Absence of conducive policy keeps investors away: Kochhar
New Delhi: Noting that investors are shying away from committing investments in India for want of a conducive policy environment, senior banker Chanda Kochhar Tuesday said that operating scenario should not be changed mid-way when investment commitments are being made.
Kochhar, head of the country's largest private sector lender ICICI Bank, further said that the domestic as well as foreign investors were fully convinced about India's growth potential, but the decision-making process was required to be made faster, simpler and more effective.
Speaking on the issue of 'Ensuring Growth in the Post Crisis Global Economy' here, she said that "suitability and a more respected day-to-day decision making, in my view, are better triggers to change the mood and kick off investments, while we handle bigger political debate."
The government has faced criticism from some segments in the past few days after the Union Budget for 2012-13 proposed a retrospective amendment to income tax regulations to bring under tax net all overseas transactions involving Indian assets, a move largely seen as triggered by a recent court verdict in the Vodafone case.
Without mentioning Vodafone case, or giving any specific example, Kochhar said: "Some changes that we tend to make with retrospective effect and so on ..."
"If I were to identify, India should focus on catalyzing investment as well as on the path of fiscal consolidation," she said, while stressing on the need to "create a conducive environment for investments".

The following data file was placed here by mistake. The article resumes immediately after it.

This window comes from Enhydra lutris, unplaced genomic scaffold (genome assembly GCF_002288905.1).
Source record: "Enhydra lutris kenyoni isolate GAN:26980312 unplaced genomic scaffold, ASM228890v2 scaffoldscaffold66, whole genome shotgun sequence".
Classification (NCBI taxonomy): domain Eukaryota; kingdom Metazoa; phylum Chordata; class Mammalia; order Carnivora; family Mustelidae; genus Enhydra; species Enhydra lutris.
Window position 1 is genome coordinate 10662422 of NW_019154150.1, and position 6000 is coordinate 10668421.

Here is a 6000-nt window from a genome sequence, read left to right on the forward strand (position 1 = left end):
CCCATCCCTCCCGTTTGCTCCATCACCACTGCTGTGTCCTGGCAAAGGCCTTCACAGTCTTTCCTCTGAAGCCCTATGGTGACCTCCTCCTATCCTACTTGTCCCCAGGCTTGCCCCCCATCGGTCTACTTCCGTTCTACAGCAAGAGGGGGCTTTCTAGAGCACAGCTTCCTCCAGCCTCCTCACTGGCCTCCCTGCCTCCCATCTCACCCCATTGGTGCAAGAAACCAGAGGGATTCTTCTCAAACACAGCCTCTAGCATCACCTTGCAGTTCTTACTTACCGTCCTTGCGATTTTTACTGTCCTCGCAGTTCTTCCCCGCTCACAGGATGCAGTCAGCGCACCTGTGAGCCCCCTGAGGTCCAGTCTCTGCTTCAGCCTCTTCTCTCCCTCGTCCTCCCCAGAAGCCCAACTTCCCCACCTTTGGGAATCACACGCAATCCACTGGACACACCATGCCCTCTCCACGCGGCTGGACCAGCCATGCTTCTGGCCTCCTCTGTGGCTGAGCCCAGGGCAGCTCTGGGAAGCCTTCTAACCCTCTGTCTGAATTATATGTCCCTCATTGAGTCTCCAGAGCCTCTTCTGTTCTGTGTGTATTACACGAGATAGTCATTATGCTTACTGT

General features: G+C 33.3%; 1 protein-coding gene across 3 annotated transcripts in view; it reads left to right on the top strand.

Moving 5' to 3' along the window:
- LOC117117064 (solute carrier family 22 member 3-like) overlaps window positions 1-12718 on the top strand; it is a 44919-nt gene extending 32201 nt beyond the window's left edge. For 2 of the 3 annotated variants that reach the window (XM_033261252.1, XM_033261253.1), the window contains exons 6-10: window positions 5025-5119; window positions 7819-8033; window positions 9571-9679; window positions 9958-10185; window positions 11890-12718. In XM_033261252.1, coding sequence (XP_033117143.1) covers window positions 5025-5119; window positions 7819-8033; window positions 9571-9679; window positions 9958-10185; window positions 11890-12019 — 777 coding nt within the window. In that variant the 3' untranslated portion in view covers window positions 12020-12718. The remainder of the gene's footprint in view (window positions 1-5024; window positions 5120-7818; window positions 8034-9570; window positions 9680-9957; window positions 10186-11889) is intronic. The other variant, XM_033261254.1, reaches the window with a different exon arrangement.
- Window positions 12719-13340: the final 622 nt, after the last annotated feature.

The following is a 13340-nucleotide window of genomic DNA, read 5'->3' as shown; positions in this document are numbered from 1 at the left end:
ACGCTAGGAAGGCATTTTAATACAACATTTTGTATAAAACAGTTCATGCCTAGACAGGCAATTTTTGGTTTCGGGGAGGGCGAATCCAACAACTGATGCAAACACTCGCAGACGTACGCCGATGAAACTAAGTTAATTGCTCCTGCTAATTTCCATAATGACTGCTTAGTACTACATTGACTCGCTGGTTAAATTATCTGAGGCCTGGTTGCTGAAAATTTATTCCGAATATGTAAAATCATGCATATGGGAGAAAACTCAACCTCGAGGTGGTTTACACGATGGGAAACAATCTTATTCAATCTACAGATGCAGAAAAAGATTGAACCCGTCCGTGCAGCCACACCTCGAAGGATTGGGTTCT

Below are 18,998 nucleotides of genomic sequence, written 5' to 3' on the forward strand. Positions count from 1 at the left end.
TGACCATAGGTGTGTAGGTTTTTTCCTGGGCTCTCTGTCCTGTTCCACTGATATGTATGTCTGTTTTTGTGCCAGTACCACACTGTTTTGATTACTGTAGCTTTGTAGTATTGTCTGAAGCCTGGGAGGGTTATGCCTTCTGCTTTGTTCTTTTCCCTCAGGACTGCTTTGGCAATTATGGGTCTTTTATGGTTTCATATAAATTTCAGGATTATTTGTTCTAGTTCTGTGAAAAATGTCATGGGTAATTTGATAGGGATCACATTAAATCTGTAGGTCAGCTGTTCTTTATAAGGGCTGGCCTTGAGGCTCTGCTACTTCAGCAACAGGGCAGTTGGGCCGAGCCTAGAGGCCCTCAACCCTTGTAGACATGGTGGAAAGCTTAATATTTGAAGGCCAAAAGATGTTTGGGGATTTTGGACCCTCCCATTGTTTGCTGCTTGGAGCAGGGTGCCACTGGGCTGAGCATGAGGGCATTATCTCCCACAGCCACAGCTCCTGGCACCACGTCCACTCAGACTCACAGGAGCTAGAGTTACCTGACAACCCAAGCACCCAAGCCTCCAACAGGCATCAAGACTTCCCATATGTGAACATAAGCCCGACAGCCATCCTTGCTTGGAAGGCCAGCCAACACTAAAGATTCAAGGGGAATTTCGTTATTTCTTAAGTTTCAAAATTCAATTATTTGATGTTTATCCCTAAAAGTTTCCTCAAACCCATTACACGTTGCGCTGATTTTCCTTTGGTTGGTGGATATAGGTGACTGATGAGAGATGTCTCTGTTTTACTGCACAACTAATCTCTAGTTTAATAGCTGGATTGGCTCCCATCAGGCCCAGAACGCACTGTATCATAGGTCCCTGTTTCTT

Kochhar was participating in a panel discussion along with Commerce and Industry Minister Anand Sharma and IMF chief Christine Lagarde.
"The fact (is) we are growing at 6.9 percent. One way of looking at it is to feel happy and satisfied. But the other way to look at it is that the potential to grow is 9 percent and we are doing 6 percent," she said.
"We need to get the investment side moving. It is not as if corporate sector in India, or for that matter, foreign investors abroad are not convinced about potential of India.
"Everybody is convinced about the potential in the medium term and the long term. But today, investments are not committed either from domestic side or foreign side because of the policy environment," Kochhar said.
Late last year, various industry leaders voiced their concern about a perceived notion of policy paralysis and had stressed on the need for a faster decision making process.
Kochhar also said that it was important for investments to get moving and speed-up the executive level decision making process, so that projects and investments get completed and not get stuck during implementation.
She further said the uncertainties around the operating environment required to be removed.
Besides higher FDI levels and other big sectoral reforms, the attention was required to make "the day-to-day operating environment more conducive, decision making simpler, faster and effective," she said.
Acknowledging that India allows much more FDI than countries like China, she asked: "Why are not so many investments taking place in those sectors?"
"... we have to focus on looking at projects, making sure whatever is needed to complete those projects gets done and as the projects get started, we do not change operating scenario while investment commitments are being made," she said.
"So, stability and more respected day-to-day decision making in my view are better triggers to change the mood and kick off investments while we handle bigger political debate," Kochhar added.